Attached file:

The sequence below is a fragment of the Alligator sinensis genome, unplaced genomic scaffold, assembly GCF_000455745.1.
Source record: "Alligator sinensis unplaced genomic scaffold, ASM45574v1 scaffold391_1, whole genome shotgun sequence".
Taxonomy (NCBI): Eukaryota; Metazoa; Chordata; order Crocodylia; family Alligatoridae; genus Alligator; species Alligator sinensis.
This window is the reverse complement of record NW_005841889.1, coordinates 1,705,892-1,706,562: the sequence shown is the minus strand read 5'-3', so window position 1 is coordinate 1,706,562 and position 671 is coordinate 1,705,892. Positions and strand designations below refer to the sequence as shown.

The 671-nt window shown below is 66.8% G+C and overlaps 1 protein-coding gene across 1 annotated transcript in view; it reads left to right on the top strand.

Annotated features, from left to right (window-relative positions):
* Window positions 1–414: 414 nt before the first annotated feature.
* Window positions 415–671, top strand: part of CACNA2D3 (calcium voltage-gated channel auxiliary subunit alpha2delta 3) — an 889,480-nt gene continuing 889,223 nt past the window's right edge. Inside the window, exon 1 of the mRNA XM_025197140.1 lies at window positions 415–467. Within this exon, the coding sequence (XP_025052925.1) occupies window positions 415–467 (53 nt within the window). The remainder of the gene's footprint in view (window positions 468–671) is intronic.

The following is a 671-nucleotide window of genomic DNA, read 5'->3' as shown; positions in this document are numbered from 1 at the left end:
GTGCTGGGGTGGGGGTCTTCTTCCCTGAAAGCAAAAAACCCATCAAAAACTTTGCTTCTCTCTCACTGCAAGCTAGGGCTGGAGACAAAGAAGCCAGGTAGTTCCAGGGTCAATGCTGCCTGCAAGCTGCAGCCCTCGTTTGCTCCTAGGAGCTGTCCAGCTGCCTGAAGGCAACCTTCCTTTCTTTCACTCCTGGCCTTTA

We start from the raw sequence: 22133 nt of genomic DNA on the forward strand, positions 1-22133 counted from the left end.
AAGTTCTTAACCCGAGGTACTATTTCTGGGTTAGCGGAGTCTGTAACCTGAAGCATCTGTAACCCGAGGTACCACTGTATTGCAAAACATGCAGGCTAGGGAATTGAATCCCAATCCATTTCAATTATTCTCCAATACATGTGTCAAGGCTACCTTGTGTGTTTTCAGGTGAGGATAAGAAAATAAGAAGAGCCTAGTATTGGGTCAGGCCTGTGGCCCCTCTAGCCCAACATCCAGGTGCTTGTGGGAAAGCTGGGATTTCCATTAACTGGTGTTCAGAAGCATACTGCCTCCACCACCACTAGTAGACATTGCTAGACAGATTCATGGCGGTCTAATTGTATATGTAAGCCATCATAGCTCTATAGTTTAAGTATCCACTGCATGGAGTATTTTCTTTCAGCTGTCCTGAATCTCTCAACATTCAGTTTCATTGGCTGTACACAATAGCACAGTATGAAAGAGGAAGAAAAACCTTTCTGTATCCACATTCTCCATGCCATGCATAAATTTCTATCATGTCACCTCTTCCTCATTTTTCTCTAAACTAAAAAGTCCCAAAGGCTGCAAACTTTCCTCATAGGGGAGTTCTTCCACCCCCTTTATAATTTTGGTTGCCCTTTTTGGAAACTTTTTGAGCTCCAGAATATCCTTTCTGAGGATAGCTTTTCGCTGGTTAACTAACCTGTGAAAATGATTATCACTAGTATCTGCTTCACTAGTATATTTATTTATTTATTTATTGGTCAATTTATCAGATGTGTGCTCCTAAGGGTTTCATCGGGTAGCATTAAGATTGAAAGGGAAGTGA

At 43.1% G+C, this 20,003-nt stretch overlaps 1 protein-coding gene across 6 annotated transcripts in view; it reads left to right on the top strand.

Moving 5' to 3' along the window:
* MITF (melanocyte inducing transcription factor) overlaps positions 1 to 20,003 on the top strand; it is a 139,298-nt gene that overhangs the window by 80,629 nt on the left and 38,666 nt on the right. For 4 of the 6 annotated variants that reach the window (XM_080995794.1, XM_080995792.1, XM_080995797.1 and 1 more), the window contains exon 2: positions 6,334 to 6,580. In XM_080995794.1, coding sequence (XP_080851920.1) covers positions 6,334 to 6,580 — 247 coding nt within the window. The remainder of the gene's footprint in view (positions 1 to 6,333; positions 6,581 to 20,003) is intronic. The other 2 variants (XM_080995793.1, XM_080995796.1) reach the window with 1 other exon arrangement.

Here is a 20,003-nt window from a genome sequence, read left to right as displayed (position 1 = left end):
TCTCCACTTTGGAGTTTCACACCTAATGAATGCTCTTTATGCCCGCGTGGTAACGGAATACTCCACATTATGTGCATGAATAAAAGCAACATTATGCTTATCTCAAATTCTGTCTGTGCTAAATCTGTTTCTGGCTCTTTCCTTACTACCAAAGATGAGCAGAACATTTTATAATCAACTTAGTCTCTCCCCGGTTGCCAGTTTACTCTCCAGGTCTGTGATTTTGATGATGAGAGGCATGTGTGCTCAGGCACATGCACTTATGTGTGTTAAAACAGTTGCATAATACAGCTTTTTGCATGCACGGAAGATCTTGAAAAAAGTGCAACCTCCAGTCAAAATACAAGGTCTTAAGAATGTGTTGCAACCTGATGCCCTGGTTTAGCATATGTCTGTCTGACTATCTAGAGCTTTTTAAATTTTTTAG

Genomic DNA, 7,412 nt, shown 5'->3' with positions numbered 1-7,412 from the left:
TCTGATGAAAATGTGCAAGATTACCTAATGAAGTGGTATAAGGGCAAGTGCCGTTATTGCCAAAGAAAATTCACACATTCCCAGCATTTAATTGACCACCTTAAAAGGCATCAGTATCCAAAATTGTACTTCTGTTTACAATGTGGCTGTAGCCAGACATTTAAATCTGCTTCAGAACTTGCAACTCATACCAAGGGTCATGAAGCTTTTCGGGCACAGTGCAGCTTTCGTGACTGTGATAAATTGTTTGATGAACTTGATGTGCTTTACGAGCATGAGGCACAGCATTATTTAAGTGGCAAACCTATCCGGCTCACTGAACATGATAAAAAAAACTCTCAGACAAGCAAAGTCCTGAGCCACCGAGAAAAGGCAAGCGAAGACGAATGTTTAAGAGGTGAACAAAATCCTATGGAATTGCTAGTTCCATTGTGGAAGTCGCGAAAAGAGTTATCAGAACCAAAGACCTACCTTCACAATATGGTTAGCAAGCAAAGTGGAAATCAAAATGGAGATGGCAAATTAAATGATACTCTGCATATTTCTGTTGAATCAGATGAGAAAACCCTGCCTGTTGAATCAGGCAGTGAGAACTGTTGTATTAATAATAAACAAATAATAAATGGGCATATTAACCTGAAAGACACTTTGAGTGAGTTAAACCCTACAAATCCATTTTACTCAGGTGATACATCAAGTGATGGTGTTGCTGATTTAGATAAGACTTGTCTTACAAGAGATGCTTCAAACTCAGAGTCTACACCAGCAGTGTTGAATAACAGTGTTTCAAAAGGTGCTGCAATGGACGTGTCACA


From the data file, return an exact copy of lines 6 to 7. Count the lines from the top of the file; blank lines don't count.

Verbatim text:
Annotated features, from left to right (window-relative positions):
* Window positions 1–414: 414 nt before the first annotated feature.